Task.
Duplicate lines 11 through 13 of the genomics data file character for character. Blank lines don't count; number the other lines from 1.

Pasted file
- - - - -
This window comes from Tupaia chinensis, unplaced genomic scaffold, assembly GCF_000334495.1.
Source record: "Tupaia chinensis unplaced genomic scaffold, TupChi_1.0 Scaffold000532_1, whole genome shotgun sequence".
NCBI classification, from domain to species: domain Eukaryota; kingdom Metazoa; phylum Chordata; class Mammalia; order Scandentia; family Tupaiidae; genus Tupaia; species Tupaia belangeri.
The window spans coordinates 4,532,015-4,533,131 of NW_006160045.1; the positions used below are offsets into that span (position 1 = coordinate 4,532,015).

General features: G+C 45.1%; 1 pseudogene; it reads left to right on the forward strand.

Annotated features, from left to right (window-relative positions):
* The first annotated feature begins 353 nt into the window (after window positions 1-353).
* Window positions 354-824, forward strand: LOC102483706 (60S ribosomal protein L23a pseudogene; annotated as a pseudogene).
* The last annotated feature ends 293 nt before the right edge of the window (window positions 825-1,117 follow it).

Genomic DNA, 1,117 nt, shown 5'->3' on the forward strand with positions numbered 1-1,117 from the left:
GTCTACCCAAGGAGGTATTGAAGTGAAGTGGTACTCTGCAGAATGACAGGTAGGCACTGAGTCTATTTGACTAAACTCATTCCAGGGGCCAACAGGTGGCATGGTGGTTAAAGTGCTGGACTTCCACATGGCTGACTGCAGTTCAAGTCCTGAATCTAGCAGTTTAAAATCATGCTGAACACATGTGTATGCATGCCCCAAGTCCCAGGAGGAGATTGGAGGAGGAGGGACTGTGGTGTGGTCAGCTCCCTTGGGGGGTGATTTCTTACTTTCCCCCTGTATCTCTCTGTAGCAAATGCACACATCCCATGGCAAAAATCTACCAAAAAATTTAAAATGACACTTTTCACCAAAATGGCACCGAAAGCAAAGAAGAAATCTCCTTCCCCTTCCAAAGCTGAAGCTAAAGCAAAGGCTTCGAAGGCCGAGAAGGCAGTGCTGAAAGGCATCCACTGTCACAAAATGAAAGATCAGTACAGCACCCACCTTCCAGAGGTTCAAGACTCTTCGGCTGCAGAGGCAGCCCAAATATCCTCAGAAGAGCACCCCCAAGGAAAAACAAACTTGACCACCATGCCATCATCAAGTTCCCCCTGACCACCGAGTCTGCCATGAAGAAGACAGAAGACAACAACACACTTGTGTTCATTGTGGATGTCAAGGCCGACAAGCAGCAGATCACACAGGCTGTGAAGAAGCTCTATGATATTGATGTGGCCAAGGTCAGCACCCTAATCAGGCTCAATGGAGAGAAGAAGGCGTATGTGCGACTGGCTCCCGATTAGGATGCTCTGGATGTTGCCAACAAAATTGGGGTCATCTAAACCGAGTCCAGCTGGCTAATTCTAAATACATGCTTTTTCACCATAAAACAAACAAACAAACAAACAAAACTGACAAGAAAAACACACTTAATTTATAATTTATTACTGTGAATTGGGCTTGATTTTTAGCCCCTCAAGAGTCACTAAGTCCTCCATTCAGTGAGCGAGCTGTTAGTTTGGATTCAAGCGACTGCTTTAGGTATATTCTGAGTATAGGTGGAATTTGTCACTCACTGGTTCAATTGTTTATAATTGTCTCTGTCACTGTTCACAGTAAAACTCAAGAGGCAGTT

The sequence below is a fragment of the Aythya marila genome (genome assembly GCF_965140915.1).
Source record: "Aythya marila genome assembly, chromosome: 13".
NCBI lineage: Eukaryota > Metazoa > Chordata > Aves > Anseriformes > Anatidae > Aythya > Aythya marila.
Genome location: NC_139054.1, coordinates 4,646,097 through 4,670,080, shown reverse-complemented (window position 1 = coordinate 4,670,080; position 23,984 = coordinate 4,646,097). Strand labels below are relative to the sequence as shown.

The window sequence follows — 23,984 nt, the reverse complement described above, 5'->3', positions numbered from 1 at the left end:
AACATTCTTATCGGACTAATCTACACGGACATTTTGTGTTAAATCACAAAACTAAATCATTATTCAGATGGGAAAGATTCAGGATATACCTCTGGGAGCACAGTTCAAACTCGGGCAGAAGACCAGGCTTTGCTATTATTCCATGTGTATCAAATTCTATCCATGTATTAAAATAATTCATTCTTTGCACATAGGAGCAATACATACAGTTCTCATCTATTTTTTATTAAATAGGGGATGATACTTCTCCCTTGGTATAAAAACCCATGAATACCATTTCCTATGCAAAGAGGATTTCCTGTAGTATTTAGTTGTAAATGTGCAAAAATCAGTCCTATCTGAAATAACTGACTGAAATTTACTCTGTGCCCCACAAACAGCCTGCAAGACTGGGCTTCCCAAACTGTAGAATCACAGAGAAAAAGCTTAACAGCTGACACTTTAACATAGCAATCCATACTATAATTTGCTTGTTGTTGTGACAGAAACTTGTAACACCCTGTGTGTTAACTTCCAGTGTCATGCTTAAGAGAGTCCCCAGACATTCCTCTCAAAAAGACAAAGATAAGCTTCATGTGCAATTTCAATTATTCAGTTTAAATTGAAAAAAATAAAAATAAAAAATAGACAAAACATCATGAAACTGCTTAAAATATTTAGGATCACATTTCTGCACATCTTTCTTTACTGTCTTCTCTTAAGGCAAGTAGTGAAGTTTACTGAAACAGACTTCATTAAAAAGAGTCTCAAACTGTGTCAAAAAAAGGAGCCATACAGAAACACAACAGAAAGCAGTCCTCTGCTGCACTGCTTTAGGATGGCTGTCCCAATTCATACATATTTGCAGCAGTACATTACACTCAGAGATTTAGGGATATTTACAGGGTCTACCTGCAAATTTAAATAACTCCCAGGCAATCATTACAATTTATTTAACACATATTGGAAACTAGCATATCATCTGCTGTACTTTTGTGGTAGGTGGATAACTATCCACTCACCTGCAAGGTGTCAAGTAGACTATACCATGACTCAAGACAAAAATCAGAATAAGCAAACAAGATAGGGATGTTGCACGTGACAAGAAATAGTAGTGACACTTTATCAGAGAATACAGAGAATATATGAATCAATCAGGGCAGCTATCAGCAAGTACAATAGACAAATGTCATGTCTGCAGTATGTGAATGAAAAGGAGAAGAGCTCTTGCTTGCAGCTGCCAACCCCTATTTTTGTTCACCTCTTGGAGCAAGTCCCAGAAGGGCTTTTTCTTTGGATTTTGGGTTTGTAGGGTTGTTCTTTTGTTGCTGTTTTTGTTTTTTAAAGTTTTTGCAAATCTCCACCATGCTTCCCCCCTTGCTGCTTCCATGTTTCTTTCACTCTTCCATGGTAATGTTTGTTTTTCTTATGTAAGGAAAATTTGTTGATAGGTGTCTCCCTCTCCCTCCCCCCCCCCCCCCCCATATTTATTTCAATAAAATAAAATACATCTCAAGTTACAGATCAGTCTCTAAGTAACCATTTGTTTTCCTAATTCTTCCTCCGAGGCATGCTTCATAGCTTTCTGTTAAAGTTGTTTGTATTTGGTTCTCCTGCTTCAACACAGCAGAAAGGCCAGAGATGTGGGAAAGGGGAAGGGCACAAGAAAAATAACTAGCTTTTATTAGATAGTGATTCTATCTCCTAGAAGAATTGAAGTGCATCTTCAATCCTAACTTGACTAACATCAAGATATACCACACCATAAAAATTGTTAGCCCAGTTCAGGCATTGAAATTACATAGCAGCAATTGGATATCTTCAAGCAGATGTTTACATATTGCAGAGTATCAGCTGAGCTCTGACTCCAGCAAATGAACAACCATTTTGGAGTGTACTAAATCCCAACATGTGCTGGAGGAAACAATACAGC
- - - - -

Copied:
GTCTACCCAAGGAGGTATTGAAGTGAAGTGGTACTCTGCAGAATGACAGGTAGGCACTGAGTCTATTTGACTAAACTCATTCCAGGGGCCAACAGGTGGCATGGTGGTTAAAGTGCTGGACTTCCACATGGCTGACTGCAGTTCAAGTCCTGAATCTAGCAGTTTAAAATCATGCTGAACACATGTGTATGCATGCCCCAAGTCCCAGGAGGAGATTGGAGGAGGAGGGACTGTGGTGTGGTCAGCTCCCTTGGGGGGTGATTTCTTACTTTCCCCCTGTATCTCTCTGTAGCAAATGCACACATCCCATGGCAAAAATCTACCAAAAAATTTAAAATGACACTTTTCACCAAAATGGCACCGAAAGCAAAGAAGAAATCTCCTTCCCCTTCCAAAGCTGAAGCTAAAGCAAAGGCTTCGAAGGCCGAGAAGGCAGTGCTGAAAGGCATCCACTGTCACAAAATGAAAGATCAGTACAGCACCCACCTTCCAGAGGTTCAAGACTCTTCGGCTGCAGAGGCAGCCCAAATATCCTCAGAAGAGCACCCCCAAGGAAAAACAAACTTGACCACCATGCCATCATCAAGTTCCCCCTGACCACCGAGTCTGCCATGAAGAAGACAGAAGACAACAACACACTTGTGTTCATTGTGGATGTCAAGGCCGACAAGCAGCAGATCACACAGGCTGTGAAGAAGCTCTATGATATTGATGTGGCCAAGGTCAGCACCCTAATCAGGCTCAATGGAGAGAAGAAGGCGTATGTGCGACTGGCTCCCGATTAGGATGCTCTGGATGTTGCCAACAAAATTGGGGTCATCTAAACCGAGTCCAGCTGGCTAATTCTAAATACATGCTTTTTCACCATAAAACAAACAAACAAACAAACAAAACTGACAAGAAAAACACACTTAATTTATAATTTATTACTGTGAATTGGGCTTGATTTTTAGCCCCTCAAGAGTCACTAAGTCCTCCATTCAGTGAGCGAGCTGTTAGTTTGGATTCAAGCGACTGCTTTAGGTATATTCTGAGTATAGGTGGAATTTGTCACTCACTGGTTCAATTGTTTATAATTGTCTCTGTCACTGTTCACAGTAAAACTCAAGAGGCAGTT

The sequence below is a fragment of the Aythya marila genome (genome assembly GCF_965140915.1).
Source record: "Aythya marila genome assembly, chromosome: 13".